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She Was Charged With Murder After Her Baby Was Stillborn. Now California’s AG Has Stepped In.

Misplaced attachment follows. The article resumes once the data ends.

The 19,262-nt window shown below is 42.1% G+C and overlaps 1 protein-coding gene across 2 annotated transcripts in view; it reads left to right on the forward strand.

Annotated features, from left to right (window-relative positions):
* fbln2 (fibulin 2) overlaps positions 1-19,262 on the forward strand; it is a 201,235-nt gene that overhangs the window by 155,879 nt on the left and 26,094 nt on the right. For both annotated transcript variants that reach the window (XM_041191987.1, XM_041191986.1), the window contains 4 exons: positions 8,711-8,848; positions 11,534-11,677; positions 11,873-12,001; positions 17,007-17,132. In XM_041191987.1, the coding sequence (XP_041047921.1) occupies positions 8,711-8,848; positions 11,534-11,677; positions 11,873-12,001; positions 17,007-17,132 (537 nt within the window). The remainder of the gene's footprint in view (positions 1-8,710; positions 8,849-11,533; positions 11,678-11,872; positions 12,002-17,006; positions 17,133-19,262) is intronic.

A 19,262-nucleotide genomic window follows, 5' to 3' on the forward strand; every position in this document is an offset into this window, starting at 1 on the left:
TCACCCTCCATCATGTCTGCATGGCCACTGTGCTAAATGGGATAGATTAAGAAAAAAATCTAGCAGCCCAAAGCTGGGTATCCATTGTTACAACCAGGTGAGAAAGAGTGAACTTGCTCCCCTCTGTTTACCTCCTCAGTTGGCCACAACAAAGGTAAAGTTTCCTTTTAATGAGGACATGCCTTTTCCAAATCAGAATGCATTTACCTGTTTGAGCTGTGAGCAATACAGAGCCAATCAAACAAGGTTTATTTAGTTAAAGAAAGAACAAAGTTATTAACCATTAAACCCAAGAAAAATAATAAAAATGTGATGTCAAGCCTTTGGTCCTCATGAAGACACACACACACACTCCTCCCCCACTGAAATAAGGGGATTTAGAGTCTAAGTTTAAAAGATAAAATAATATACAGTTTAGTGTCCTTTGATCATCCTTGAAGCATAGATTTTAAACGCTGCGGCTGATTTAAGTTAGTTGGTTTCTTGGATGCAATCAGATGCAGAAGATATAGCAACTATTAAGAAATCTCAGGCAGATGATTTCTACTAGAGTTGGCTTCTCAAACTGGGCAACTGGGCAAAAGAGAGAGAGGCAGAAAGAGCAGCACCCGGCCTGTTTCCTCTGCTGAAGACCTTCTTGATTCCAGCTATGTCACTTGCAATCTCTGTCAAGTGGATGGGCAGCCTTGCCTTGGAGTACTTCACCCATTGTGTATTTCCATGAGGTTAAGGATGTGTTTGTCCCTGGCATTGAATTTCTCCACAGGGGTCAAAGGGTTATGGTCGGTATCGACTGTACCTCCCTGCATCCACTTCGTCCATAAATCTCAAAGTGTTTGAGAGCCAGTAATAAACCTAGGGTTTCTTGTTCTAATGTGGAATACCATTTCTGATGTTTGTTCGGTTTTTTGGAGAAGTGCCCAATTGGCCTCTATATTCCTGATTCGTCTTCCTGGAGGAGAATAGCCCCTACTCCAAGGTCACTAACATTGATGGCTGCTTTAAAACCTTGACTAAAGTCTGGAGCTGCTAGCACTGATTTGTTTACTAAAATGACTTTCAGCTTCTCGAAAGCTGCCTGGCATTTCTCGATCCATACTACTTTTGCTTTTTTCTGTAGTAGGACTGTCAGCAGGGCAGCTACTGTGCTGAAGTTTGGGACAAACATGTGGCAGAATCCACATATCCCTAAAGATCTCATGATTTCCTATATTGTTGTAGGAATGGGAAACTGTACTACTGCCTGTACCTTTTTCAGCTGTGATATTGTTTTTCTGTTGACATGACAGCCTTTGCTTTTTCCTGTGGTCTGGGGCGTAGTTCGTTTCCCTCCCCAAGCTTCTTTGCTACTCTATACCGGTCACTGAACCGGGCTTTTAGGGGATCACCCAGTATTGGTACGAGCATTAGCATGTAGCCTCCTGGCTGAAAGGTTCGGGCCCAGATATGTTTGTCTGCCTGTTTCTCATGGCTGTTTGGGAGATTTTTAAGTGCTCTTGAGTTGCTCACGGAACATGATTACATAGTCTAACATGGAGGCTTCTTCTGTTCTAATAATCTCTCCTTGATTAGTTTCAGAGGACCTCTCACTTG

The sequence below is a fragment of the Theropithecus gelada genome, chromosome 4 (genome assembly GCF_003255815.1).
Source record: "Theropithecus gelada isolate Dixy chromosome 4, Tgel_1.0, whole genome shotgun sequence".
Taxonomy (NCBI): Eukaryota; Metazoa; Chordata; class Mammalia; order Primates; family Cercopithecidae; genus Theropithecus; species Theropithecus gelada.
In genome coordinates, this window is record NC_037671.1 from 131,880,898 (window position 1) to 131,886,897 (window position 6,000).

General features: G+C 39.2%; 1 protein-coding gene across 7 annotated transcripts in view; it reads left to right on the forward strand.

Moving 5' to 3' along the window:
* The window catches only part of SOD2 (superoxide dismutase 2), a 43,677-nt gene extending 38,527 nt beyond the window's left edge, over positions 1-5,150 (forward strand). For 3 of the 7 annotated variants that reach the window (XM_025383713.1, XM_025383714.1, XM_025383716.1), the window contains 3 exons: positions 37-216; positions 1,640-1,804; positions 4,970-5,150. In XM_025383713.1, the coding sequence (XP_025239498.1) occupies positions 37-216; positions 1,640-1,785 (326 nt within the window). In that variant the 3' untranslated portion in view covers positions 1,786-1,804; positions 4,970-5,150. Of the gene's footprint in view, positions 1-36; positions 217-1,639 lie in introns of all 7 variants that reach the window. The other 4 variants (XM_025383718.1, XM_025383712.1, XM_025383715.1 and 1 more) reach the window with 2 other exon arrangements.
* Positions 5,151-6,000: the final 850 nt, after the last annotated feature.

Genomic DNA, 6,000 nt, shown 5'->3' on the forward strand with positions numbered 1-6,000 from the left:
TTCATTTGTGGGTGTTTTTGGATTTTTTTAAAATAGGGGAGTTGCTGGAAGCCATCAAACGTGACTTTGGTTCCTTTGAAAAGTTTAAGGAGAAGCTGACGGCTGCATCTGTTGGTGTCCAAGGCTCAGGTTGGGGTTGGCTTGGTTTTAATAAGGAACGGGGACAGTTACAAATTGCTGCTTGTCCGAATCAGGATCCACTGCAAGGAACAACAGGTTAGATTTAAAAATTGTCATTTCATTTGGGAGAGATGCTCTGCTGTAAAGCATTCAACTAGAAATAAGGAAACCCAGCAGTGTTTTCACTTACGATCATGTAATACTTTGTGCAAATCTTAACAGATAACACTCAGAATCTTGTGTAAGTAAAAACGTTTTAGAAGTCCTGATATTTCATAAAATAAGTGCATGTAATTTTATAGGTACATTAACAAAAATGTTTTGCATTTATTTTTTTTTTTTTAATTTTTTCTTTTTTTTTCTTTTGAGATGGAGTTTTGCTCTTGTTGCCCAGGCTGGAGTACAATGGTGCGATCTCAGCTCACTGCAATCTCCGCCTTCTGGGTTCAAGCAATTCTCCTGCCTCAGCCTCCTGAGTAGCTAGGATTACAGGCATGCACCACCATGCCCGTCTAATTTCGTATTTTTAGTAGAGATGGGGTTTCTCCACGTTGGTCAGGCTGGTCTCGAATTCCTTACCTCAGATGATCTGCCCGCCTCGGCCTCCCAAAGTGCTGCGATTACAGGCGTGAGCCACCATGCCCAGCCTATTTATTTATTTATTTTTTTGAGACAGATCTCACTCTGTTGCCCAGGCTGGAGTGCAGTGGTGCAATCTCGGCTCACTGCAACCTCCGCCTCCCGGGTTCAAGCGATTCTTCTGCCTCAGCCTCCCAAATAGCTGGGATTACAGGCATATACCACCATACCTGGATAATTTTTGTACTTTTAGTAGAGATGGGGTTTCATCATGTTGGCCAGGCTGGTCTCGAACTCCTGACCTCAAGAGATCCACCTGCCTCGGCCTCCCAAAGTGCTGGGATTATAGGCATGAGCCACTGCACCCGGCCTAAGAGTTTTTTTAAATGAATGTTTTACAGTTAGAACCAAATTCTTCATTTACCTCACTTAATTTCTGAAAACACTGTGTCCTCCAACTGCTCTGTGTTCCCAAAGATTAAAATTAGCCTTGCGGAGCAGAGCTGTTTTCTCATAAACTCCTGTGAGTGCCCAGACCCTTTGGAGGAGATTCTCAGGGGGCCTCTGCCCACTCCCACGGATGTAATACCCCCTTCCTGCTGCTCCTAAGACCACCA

She Was Charged With Murder After Her Baby Was Stillborn. Now California’s AG Has Stepped In.For more than nine months, five of them during a global pandemic, a 26-year-old woman named Chelsea Becker has been sitting in Kings County Jail, under a $ 2 million bail, for giving birth to a stillborn baby.Becker has been there since November, when police arrested her and prosecutors charged her with murder. The District Attorney argued that Becker’s methamphetamine addiction had caused the stillbirth, citing a 50-year-old law that civil rights advocates say was never supposed to apply to pregnant women. It has put Becker at the heart of a national debate over criminalizing fetal death. On Friday, however, California’s Attorney General Xavier Becerra intervened. In an amicus brief to end the case against Becker, Becerra argued the prosecution’s legal interpretation would lead to “absurd—and constitutionally questionable—results.”“We believe the law was misapplied and misinterpreted,” Becerra said in a statement about the brief. “Our laws in California do not convict women who suffer the loss of their pregnancy, and in our filing today we are making clear that this law has been misused to the detriment of women, children, and families.” An American Surrogate Had His Baby. Then Coronavirus Hit.Back in September, Becker, then 25, was eight and a half months pregnant when she thought her water broke, only to discover it was blood. Becker’s mother called an ambulance to her home in the San Joaquin Valley, according to The Los Angeles Times. Three hours later, Becker gave birth in Adventist Health Hanford hospital to a boy with no pulse, whom she had planned to name Zachariah.Suspicious that the fetus suffered from drug exposure, hospital employees alerted the Kings County Medical Examiner’s Office, which conducted an autopsy. The exam found methamphetamine in the fetus’ system, a Times report states, that amounted to more than five times the level thought to be toxic. They ruled the case a homicide. Becker had grown up in Hanford, a working class town in Kings County, that serves as a trading hub in the agrarian San Joaquin Valley. The nearly half Hispanic town recently made headlines when 183 meatpacking workers came down with COVID-19. According to the Census Bureau, 18 percent of residents live below the poverty line. Before the pandemic, county unemployment levels hovered at 7.9 percent—they have since soared to 14.6 percent.Becker told the Times that as a teen, she spent some time living with her father in Minnesota, where she became addicted to methamphetamine. She came home to Hanford at 19, where she had two other children, both of whom were removed from her care. In early November, prosecutors charged Becker with murder, holding the mother on a $ 5 million bail, later reduced to $ 2 million. Their case hinged on an amendment, passed in 1970, to the state’s murder statute: Penal Code section 187. Earlier that year, the California Supreme Court had overturned the murder conviction of man who had assaulted his pregnant wife, causing the death of their fetus. The code, the court had concluded, only addressed the killing of “a human being,” making the man ineligible for a murder charge. In response, the legislature amended the statute to include the “unlawful killing” of a “fetus.” That was the language prosecutors seized on to charge Becker with murder.“The conduct of the defendant resulted in the death of a fetus, which is a crime in California,” said District Attorney Keith Fagundes told The Los Angeles Times. He did not respond to The Daily Beast’s request for comment on Saturday.At her arraignment, Becker pleaded not guilty, and later filed a motion calling the code’s application to a pregnant woman unconstitutional. The amendment had been made to protect victims of domestic violence, Becker’s lawyers argued, not criminalize women who miscarried, had stillbirths, or sought abortions. “Penal Code 187(b)(3) by its own plain terms,” they wrote, “precludes the prosecution of a woman for the consensual acts in which she may engage while pregnant.” Becker’s attorney, Roger Nuttall, and Becerra did not immediately return requests for comment. “Ms. Becker had experienced a stillbirth that the prosecutor claims (without scientific basis) was caused by her methamphetamine use during pregnancy,” the National Advocates for Pregnant Women wrote in a statement on Becker’s case. “Ms. Becker was charged with this crime despite the fact that §187 does not authorize, nor has it ever been interpreted to authorize prosecution of a woman in relation to her own pregnancy or any outcome of a pregnancy.”https://www.facebook.com/NationalAdvocatesforPregnantWomen/photos/a.190808107181/10157715445342182/?type=3&theaterIn the decades since 1970, California prosecutors have tried to charge women for stillbirths, but none has secured a conviction until 2018, when another woman was arrested for the same crime in the same town of Hanford.Like Becker, Adora Perez was in her late 20s and addicted to methamphetamine when she gave birth to a stillborn baby at Adventist Health. Also like Becker, hospital employees alerted the Medical Examiner’s Office when the fetus tested positive for the drug, according to reports in The Fresno Bee. Fagundes charged her with murder. Perez, however, took a plea deal. Now 32, she is serving an 11-year sentence in state prison for voluntary manslaughter—the first time in decades that a charge of this kind ended in jail time. The unprecedented charges against Becker and Perez have alarmed pregnancy advocates, medical professionals, drug policy organizations, and civil rights groups across the country. In April, the American Civil Liberties Union filed an amicus brief in support of Becker. The same day, a coalition of 15 organizations, from the Drug Policy Alliance to California Latinas for Reproductive Justice, filed another.“Broadly accepted medical, public health, and scientific evidence supports the Legislature’s drafting of the statute to avoid criminalizing women with respect to their pregnancies,” the coalition wrote. “Pregnancy and use of controlled substances is a medical and public health issue, not an issue that should be subject to state intervention and control.”Attempts to criminalize pregnant women who suffer from addiction have backfired in the past. In 2014, Tennessee passed a wildly controversial bill, attempting to target what they called “fetal assault.” The bill allowed prosecutors to bring charges against women with drug addictions, if their fetuses were born still or disabled. It proved so polarizing that it was given a two-year trial phase and then, in 2016, deemed a failure and discontinued. “As a result of the law,” the National Advocates for Pregnant Women wrote in a statement, “women steered clear of prenatal care and drug treatment and avoided delivering their babies in hospital settings.”Nevertheless in June, the superior court denied Becker’s motion to have the case declared unconstitutional. The next month, she filed a writ of prohibition––a motion to stop the court proceedings––arguing that “a woman cannot be prosecuted for murder as a result of her own omissions or actions that might result in pregnancy loss.” In his amicus brief on her case, Becerra agreed: “The superior court erred in concluding otherwise.” “The Legislature’s purpose in adding the killing of a fetus to Penal Code section 187 was not to punish women who do not—or cannot, because of addiction or resources—follow best practices for prenatal health,” Becerra wrote. “The courts should not assume that the Legislature intended such a sweeping and invasive change to the criminal law affecting women’s lives without clear evidence of that intent. And such evidence is absent here.”Read more at The Daily Beast.Get our top stories in your inbox every day. Sign up now!Daily Beast Membership: Beast Inside goes deeper on the stories that matter to you. Learn more.